Low back pain is a very common complaint. In fact, it’s the #1 reason for doctor visits in the United States! The economic burden of LBP on the working class is astronomical. Most people can’t afford to be off work for one day, much less a week, month, or more! Because of the popularity of hospital-based TV dramas over the past two decades, many people think getting an MRI of their back can help their doctor fix their lower back problem. Is this a good idea? Let’s take a look!

Patients will often bring in a CD that has an MRI of their lower back to a doctor of chiropractic and ask the ultimate question, “….can you fix me?” Or, worse, “…I think I need surgery.” Sure, it’s quite amazing how an MRI can “slice” through the spine and show bone, soft tissues, disks, muscles, nerves, the spinal cord, and more! Since the low back bears approximately 2/3 of our body’s weight, you can frequently find MANY ABNORMALITIES in a person over 40-50 years old. In fact, it would be quite odd NOT to see things like disk degeneration, disk bulges, joint arthritis, spur formation, etc.!

Hence, the “downside” of having ALL this information is the struggle to determine which finding on the MRI has clinical significance. In other words, where is the LBP coming from? Is it that degenerative disk, bulged disk, herniated disk, or the narrowed canal where the nerve travels? Interestingly, in a recent review of more than 3,200 cases of acute low back pain, those who had an MRI scan performed earlier in their care had a WORSE outcome, more surgery, and higher costs compared with those who didn’t succumb to the temptation of requesting an MRI!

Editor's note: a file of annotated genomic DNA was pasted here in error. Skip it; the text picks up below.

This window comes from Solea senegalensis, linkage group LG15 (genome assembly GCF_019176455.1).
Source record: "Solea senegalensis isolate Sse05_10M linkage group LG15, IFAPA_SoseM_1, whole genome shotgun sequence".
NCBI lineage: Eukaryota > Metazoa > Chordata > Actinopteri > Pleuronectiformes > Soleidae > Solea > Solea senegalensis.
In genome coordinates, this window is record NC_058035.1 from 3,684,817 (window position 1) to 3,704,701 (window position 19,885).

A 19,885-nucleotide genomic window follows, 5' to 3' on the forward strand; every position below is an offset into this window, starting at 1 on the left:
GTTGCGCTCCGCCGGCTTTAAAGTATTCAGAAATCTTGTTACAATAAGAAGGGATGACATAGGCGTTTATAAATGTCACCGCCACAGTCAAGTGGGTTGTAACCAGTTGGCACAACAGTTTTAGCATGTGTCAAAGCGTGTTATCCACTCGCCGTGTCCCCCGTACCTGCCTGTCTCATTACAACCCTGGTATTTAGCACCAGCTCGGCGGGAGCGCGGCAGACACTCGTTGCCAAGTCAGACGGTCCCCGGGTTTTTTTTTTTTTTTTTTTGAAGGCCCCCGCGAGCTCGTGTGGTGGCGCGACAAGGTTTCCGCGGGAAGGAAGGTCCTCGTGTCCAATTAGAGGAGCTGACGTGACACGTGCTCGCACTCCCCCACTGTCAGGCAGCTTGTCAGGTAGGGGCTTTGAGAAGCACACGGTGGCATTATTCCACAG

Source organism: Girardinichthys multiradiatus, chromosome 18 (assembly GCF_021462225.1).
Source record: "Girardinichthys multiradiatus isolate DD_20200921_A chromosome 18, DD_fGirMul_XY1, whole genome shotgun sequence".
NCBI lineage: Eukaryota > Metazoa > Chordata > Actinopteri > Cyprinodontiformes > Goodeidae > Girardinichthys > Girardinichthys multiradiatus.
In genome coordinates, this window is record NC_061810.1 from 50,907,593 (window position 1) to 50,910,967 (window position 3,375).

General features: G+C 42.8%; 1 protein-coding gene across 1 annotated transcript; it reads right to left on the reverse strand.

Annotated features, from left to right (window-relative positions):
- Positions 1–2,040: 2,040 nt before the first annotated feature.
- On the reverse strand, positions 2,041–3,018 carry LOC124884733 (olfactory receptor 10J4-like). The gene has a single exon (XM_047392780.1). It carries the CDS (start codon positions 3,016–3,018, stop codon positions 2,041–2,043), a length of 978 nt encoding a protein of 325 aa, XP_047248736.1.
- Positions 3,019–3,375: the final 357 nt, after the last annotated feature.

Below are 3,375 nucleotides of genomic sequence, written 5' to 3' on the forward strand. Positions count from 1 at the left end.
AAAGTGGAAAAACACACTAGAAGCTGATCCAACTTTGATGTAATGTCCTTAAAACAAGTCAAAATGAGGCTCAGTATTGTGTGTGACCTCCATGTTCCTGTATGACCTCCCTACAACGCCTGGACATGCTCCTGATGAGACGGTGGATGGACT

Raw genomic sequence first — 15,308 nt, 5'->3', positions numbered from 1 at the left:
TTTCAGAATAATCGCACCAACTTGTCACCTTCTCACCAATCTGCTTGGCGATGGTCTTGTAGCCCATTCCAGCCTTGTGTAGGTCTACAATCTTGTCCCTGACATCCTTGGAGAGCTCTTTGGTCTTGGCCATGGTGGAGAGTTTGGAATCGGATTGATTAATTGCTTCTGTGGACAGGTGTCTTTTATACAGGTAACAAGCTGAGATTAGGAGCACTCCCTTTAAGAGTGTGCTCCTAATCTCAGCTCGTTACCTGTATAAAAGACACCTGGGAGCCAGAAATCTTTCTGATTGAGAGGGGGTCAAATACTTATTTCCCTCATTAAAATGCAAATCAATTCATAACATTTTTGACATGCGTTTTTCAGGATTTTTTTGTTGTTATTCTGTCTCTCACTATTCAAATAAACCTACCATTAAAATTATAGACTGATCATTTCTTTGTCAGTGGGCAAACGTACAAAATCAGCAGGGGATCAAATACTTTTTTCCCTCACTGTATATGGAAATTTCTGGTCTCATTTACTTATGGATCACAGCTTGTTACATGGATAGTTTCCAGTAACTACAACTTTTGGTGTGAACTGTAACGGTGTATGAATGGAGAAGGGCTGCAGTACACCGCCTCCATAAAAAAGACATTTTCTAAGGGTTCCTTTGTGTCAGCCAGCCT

This is not to say MRI, CT scans, and x-rays are not important, as they effectively show conditions like subtle fractures and dangerous conditions like cancer. But for LBP, MRI is often misleading. This is because the primary cause of LBP is “functional” NOT “structural,” so it’s EASY to get railroaded into thinking whatever shows up on that MRI has to be the problem.

Here is how we know this, when we take 1,000 people WITHOUT low back pain between ages 30 and 60 (male or female) and perform an MRI on their lower back, we will find up to 53% will have PAINLESS disk bulges in one or more lumbar disks. Moreover, we will find up to 30% will have partial disk herniations, and up to 18% will have an extruded disk (one that has herniated ALL the way out). Yet, these people are PAIN FREE and never knew they had disk “derangement” (since they have no LBP). When combining all of these possible disk problems together, several studies report that between 57% and 64% of the general population has some type of disk problem without ANY BACK PAIN!

Hence, when a patient with a simple sprain/strain and localized LBP presents with an MRI showing a disk problem, it usually ONLY CONFUSES the patient (and frequently the doctor), as that disk problem is usually not the problem causing the pain!  So DON’T have an MRI UNLESS a surgical treatment decision depends on its findings. That is weakness, numbness, and non-resolving LBP in spite of 4-6 weeks of non-surgical care or unless there is weakness in bowel or bladder control. Remember, the majority of back pain sufferers DO NOT need surgery!

We realize you have a choice in whom you consider for your health care provision and we sincerely appreciate your trust in choosing our service for those needs.  If you, a friend, or family member requires care for back pain, we would be honored to render our services.